As professors, sometimes, and I have this problem, we think our job is to let students lacking in ability know that they might not make it in college. I was told repeatedly by a girlfriend’s mother, by managers, and by my own high school counselor, that maybe college was not for me. As I’ve mentioned, I was told I could not get past the gate by writing instructors, and here I am, ABD, about to get my Ph.D.. I think Jenkins is correct in saying that students, especially at risk or academically under-prepared students, are “much more likely to stick it out if they see their professors as partners in the learning process.” I see my job as helping students realize that with hard work and effort they can learn the material and pass their classes. 

Next, Jenkins states that we should “be flexible” and reminds us “But don’t be a pushover”

Life happens, so we should help students through those moments, but we can’t let students walk all over us.

The next step is the hardest one for me, (and I don’t know why): Be accessible — and approachable.”

Students need to know that they can come talk to us. If they have a problem, they need to tell us so that we can be flexible without being a pushover. As Jenkins reminds us “For many students, professors represent imposing and sometimes intimidating figures.” I have had vastly wonderful literature classes, where my students come talk to me during office hours, chat with me before and after class about the movie, t.v. show, or other book they read that reminds them about something we covered in class. One class started a book club and asked me to be the faculty advisor.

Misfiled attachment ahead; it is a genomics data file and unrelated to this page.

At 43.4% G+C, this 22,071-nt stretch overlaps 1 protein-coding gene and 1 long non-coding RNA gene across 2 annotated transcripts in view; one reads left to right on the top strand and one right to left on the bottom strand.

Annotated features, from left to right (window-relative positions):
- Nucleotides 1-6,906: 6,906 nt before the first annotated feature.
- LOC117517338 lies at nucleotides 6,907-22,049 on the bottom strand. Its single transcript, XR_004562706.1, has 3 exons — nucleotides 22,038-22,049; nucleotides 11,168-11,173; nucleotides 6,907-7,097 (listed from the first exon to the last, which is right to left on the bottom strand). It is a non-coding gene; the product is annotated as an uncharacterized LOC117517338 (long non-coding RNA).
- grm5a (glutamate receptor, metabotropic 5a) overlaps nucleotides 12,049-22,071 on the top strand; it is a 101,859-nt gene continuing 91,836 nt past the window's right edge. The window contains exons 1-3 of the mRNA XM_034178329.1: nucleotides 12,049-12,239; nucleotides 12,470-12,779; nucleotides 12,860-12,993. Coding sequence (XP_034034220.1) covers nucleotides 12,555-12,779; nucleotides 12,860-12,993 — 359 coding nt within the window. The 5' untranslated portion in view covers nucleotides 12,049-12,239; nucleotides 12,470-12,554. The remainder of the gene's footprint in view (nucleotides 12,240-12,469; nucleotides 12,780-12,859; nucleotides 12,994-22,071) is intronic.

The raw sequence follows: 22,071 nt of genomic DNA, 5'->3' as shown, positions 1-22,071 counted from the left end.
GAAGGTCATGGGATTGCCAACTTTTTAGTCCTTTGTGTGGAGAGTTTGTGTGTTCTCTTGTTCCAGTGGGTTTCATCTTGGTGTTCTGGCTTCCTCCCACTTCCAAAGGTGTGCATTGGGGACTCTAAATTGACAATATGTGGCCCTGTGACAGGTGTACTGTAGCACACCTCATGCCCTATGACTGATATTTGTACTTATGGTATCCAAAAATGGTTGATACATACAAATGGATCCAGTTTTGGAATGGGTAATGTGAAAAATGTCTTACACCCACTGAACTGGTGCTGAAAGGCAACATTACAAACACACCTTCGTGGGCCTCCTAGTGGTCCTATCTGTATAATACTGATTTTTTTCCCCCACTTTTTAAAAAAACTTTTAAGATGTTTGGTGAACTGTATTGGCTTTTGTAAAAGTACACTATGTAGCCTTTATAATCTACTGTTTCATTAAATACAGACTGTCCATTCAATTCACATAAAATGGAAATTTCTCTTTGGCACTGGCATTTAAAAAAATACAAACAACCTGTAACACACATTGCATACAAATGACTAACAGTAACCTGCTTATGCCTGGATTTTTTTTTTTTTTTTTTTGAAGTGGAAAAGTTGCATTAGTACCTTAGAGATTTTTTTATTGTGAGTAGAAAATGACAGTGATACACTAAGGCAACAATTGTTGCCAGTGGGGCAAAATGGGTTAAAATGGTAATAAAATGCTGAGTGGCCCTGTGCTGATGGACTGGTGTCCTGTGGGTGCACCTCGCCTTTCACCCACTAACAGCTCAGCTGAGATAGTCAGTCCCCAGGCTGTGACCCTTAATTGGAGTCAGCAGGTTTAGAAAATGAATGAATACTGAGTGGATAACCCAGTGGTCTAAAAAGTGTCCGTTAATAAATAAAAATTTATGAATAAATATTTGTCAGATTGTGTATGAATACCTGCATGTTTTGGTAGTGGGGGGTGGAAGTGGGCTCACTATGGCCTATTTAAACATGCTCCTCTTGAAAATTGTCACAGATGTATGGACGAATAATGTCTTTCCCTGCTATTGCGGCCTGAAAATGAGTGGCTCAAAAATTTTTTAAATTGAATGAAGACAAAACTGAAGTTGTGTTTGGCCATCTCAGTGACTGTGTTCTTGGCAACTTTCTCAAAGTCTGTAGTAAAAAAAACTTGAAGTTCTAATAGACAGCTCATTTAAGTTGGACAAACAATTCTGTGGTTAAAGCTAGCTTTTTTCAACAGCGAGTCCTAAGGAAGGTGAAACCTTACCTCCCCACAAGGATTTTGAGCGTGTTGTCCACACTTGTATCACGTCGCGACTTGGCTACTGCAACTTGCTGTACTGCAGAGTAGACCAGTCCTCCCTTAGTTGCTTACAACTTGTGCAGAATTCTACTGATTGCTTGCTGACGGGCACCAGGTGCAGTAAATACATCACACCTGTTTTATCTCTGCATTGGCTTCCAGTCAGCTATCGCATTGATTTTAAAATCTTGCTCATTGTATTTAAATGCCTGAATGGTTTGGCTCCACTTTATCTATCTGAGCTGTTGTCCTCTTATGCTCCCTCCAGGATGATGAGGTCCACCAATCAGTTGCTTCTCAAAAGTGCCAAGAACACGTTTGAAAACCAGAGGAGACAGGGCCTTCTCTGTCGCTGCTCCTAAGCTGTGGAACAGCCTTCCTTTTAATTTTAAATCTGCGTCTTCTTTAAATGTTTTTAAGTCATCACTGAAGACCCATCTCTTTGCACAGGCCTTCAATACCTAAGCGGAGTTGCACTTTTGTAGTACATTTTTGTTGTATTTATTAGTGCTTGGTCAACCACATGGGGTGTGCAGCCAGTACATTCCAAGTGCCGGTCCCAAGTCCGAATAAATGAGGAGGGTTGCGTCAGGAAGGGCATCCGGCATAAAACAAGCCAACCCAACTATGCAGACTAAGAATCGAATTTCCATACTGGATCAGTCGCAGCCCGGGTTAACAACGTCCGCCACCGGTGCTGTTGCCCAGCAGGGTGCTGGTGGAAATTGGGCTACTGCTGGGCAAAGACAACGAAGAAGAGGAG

In my composition classes, however, I am arrogant and mean. I try to be open. I send out constant announcements reminding my students of office hours, of e-mailing me, of my openness to read pre-drafts before they turn anything in for a grade. I try to be tough so that students don’t think I’m a push over, but I am flexible when things come up. Sometimes I wonder if my accessibility isn’t influenced by my appearance as a 6’2 tall man. I know my sarcasm gets me in trouble.

I am working on this accessibility part, and have seen improvements from when I first started–improvements that have come at realizing precisely that I am an ally not a gatekeeper.

“Make Material Relevant”

I have armed myself with the following articles that show that liberal arts majors (specifically in humanities and social sciences) earn more than professional and pre-professional majors by mid-career:

Here

Here

Here

Here

Here

Here

Of course, the importance of clear communication, proper writing (in e-mails, cover letters, job inquiries, resumes, etc.) cannot be stressed enough. In a competitive market, the resume without typos wins.

Finally, Take some personal responsibility”

I think I should, as Jenkins suggest, step outside the comfort zone. As he puts it:

You can’t force students to do something they absolutely don’t want to do. And yet, over the last few years, I’ve begun to step outside my comfort zone and reach out to students who have multiple absences, who haven’t turned in an assignment, or who clearly seem distracted in class (and not just by their cell phones)” 

This article makes me realize the student focused approach I would like to take at a community college or liberal arts college. A place where students come first.